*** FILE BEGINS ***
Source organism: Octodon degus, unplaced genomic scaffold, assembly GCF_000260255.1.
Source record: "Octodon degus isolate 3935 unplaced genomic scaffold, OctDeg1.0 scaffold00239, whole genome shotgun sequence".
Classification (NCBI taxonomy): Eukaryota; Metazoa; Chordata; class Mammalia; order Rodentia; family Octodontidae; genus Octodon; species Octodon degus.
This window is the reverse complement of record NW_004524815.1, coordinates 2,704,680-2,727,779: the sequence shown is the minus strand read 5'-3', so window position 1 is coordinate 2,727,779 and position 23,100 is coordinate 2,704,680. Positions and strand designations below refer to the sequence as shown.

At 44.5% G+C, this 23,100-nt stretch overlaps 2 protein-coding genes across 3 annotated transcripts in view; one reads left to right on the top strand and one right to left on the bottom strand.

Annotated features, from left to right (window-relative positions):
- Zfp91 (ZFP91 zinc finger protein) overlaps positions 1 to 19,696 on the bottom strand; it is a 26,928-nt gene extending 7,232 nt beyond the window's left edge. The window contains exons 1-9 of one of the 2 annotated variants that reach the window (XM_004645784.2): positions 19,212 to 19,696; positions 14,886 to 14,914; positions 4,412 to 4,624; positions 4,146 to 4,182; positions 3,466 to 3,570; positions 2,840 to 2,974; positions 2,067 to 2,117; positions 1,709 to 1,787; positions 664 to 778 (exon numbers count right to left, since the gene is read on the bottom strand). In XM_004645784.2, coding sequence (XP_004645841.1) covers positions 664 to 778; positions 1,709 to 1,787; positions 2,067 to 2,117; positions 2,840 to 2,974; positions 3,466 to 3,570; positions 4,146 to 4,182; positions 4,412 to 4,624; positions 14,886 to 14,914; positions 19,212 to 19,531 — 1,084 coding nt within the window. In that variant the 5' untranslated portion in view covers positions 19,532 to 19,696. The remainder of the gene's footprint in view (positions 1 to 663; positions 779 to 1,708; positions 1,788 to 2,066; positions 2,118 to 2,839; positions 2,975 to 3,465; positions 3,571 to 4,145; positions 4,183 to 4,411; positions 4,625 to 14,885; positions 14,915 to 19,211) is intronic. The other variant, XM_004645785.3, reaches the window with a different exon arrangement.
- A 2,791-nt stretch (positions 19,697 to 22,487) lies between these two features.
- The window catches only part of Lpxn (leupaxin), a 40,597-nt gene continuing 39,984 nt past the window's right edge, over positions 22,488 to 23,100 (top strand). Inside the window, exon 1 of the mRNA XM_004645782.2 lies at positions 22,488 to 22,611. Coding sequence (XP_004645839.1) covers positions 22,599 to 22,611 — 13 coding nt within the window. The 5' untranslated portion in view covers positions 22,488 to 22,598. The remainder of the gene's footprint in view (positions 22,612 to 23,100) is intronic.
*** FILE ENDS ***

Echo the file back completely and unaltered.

Source organism: Octodon degus, unplaced genomic scaffold, assembly GCF_000260255.1.
Source record: "Octodon degus isolate 3935 unplaced genomic scaffold, OctDeg1.0 scaffold00239, whole genome shotgun sequence".
Classification (NCBI taxonomy): Eukaryota; Metazoa; Chordata; class Mammalia; order Rodentia; family Octodontidae; genus Octodon; species Octodon degus.
This window is the reverse complement of record NW_004524815.1, coordinates 2,704,680-2,727,779: the sequence shown is the minus strand read 5'-3', so window position 1 is coordinate 2,727,779 and position 23,100 is coordinate 2,704,680. Positions and strand designations below refer to the sequence as shown.

At 44.5% G+C, this 23,100-nt stretch overlaps 2 protein-coding genes across 3 annotated transcripts in view; one reads left to right on the top strand and one right to left on the bottom strand.

Annotated features, from left to right (window-relative positions):
- Zfp91 (ZFP91 zinc finger protein) overlaps positions 1 to 19,696 on the bottom strand; it is a 26,928-nt gene extending 7,232 nt beyond the window's left edge. The window contains exons 1-9 of one of the 2 annotated variants that reach the window (XM_004645784.2): positions 19,212 to 19,696; positions 14,886 to 14,914; positions 4,412 to 4,624; positions 4,146 to 4,182; positions 3,466 to 3,570; positions 2,840 to 2,974; positions 2,067 to 2,117; positions 1,709 to 1,787; positions 664 to 778 (exon numbers count right to left, since the gene is read on the bottom strand). In XM_004645784.2, coding sequence (XP_004645841.1) covers positions 664 to 778; positions 1,709 to 1,787; positions 2,067 to 2,117; positions 2,840 to 2,974; positions 3,466 to 3,570; positions 4,146 to 4,182; positions 4,412 to 4,624; positions 14,886 to 14,914; positions 19,212 to 19,531 — 1,084 coding nt within the window. In that variant the 5' untranslated portion in view covers positions 19,532 to 19,696. The remainder of the gene's footprint in view (positions 1 to 663; positions 779 to 1,708; positions 1,788 to 2,066; positions 2,118 to 2,839; positions 2,975 to 3,465; positions 3,571 to 4,145; positions 4,183 to 4,411; positions 4,625 to 14,885; positions 14,915 to 19,211) is intronic. The other variant, XM_004645785.3, reaches the window with a different exon arrangement.
- A 2,791-nt stretch (positions 19,697 to 22,487) lies between these two features.
- The window catches only part of Lpxn (leupaxin), a 40,597-nt gene continuing 39,984 nt past the window's right edge, over positions 22,488 to 23,100 (top strand). Inside the window, exon 1 of the mRNA XM_004645782.2 lies at positions 22,488 to 22,611. Coding sequence (XP_004645839.1) covers positions 22,599 to 22,611 — 13 coding nt within the window. The 5' untranslated portion in view covers positions 22,488 to 22,598. The remainder of the gene's footprint in view (positions 22,612 to 23,100) is intronic.